This Eroica is a stunner. It hardly sounds like a mono recording, so good is the recording. It is a much better interpretation than the stereo which is slower. Here Klemperer is in his element. Tempi are well-judged and flows smoothly. You are magnetized from first to last and the performance never sags. Great recording indeed. This Eroica is on Grammophone's top 100 Classical List and I can say it deserves its reputation. The reviewer below must be extremely sensitive to sonics. I listen to a lot of both mono and stereo recordings because a lot of the mono are classics (unfortunately). I can say that this mono sound is the best mono you can possibly get. In fact, if you are listening on speakers (NOT WALKMAN HEADPHONES), you probably can't tell that it's mono - just a hint. If you listen on headphones it's more obvious but the mono is still far better than normal mono.
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5 of 5 people found the following review helpful By Ralph Moore TOP 500 REVIEWER on January 26, 2009
Format: Audio CD
I disagree profoundly with those who call this performance turgid or plodding; there is a momentum and grandeur in Klemperer's interpretation which carries the listener on an inexorable wave of sound. Direct comparison between Klemperer and, say, Harnoncourt, reveal, for all the latter's lightness of touch, that it is not so much a question of tempi which separates them as that of phrasing and emphases. (However, I must here observe that as Harnoncourt gets through the first movement with the repeat in the same time it takes Klemperer to do so without, either Harnoncourt is insanely fast or Klemperer really is taking his time - but, for me, both performances work supremely well and simply point to the latitude a great conductor has in interpreting Beethoven - especially given the unreliability of the composer's metronome markings.) Klemperer certainly avoids the worst excesses of his later mannerisms by keeping everything moving despite the solidity of the punched-out accents. Both the outer movements build to electrifying climaxes.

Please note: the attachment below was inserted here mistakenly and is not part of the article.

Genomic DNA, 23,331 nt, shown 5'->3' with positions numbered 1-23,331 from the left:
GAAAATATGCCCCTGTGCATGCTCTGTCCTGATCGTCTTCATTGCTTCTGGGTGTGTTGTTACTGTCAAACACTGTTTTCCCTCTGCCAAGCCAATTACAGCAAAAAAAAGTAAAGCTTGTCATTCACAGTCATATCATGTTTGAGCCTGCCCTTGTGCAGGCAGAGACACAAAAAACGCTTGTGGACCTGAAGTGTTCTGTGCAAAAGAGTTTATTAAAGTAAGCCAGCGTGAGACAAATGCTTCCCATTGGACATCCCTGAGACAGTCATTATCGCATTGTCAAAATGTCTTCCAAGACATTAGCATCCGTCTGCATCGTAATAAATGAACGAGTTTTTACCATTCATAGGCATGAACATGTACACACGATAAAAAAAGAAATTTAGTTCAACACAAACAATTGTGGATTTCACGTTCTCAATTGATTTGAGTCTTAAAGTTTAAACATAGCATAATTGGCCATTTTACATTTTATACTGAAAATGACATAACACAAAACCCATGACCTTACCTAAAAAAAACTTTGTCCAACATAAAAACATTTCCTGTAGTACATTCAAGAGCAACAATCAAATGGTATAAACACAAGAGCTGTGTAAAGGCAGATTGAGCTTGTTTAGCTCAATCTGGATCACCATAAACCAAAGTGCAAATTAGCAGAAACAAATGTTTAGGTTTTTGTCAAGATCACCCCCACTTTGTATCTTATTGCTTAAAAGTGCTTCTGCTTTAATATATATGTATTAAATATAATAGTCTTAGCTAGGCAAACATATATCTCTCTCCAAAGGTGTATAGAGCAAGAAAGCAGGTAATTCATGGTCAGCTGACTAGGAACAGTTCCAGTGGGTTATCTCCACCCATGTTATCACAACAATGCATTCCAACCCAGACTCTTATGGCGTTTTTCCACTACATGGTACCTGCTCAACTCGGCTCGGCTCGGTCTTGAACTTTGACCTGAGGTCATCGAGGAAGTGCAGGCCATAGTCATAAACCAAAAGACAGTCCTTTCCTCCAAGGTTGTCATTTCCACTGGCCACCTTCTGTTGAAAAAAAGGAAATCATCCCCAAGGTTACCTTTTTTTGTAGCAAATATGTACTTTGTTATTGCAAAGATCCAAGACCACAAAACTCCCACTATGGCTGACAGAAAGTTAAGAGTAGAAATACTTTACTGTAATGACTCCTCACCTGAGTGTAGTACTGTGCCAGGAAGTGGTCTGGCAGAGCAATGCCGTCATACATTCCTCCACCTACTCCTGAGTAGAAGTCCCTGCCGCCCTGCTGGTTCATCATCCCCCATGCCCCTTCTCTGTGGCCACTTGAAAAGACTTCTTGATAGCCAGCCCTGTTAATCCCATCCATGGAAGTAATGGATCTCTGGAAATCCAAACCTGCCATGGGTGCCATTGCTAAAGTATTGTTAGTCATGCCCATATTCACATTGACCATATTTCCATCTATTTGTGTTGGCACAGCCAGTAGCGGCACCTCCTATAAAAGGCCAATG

I consider this to be great recording in that it succeeds triumphantly in convincing us that this is one very convincing way of performing the "Eroica" - but obviously not the only way. It is, if you like, an essential supplement (if that's not an oxymoron) to a fleeter, sharper, more "classical" approach such as Harnoncourt's - and in certain moods, I feel it's my preferred way.

I am not so thrilled by the two "Leonora" overtures; they are enjoyable, if less finely detailed accounts - but you buy this disc primarily for the inimitable Third. My four stars are a recognition of the fact that the sound is clean, slightly boxy mono, with a little distortion at the loudest points.
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3 of 3 people found the following review helpful By Music Lover on June 20, 2009
Format: Audio CD